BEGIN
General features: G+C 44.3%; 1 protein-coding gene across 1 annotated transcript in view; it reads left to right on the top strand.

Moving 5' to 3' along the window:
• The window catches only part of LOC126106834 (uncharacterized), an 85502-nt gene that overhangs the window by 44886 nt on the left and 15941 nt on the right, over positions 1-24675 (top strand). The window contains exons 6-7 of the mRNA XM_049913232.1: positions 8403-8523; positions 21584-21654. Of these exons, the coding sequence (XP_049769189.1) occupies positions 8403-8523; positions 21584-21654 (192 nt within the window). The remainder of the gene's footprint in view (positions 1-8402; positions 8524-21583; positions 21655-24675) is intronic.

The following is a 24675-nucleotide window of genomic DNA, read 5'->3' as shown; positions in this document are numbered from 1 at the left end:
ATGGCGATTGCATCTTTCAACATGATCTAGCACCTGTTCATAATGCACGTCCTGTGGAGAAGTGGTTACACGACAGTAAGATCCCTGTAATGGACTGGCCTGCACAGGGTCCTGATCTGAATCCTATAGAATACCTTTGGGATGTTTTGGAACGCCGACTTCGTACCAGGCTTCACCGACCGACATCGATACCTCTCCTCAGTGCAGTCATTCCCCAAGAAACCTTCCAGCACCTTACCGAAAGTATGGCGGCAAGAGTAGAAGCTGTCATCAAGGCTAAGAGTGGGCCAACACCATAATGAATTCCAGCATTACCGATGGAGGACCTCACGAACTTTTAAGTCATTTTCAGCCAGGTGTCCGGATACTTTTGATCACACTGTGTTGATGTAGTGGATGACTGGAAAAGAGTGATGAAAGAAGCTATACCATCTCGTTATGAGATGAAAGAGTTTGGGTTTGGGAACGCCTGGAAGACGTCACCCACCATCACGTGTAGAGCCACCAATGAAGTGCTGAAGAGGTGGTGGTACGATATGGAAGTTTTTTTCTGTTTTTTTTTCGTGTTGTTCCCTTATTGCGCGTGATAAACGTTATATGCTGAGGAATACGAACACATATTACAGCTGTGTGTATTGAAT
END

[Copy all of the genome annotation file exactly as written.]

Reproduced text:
General features: G+C 44.3%; 1 protein-coding gene across 1 annotated transcript in view; it reads left to right on the top strand.

Moving 5' to 3' along the window:
• The window catches only part of LOC126106834 (uncharacterized), an 85502-nt gene that overhangs the window by 44886 nt on the left and 15941 nt on the right, over positions 1-24675 (top strand). The window contains exons 6-7 of the mRNA XM_049913232.1: positions 8403-8523; positions 21584-21654. Of these exons, the coding sequence (XP_049769189.1) occupies positions 8403-8523; positions 21584-21654 (192 nt within the window). The remainder of the gene's footprint in view (positions 1-8402; positions 8524-21583; positions 21655-24675) is intronic.

The following is a 24675-nucleotide window of genomic DNA, read 5'->3' as shown; positions in this document are numbered from 1 at the left end:
ATGGCGATTGCATCTTTCAACATGATCTAGCACCTGTTCATAATGCACGTCCTGTGGAGAAGTGGTTACACGACAGTAAGATCCCTGTAATGGACTGGCCTGCACAGGGTCCTGATCTGAATCCTATAGAATACCTTTGGGATGTTTTGGAACGCCGACTTCGTACCAGGCTTCACCGACCGACATCGATACCTCTCCTCAGTGCAGTCATTCCCCAAGAAACCTTCCAGCACCTTACCGAAAGTATGGCGGCAAGAGTAGAAGCTGTCATCAAGGCTAAGAGTGGGCCAACACCATAATGAATTCCAGCATTACCGATGGAGGACCTCACGAACTTTTAAGTCATTTTCAGCCAGGTGTCCGGATACTTTTGATCACACTGTGTTGATGTAGTGGATGACTGGAAAAGAGTGATGAAAGAAGCTATACCATCTCGTTATGAGATGAAAGAGTTTGGGTTTGGGAACGCCTGGAAGACGTCACCCACCATCACGTGTAGAGCCACCAATGAAGTGCTGAAGAGGTGGTGGTACGATATGGAAGTTTTTTTCTGTTTTTTTTTCGTGTTGTTCCCTTATTGCGCGTGATAAACGTTATATGCTGAGGAATACGAACACATATTACAGCTGTGTGTATTGAAT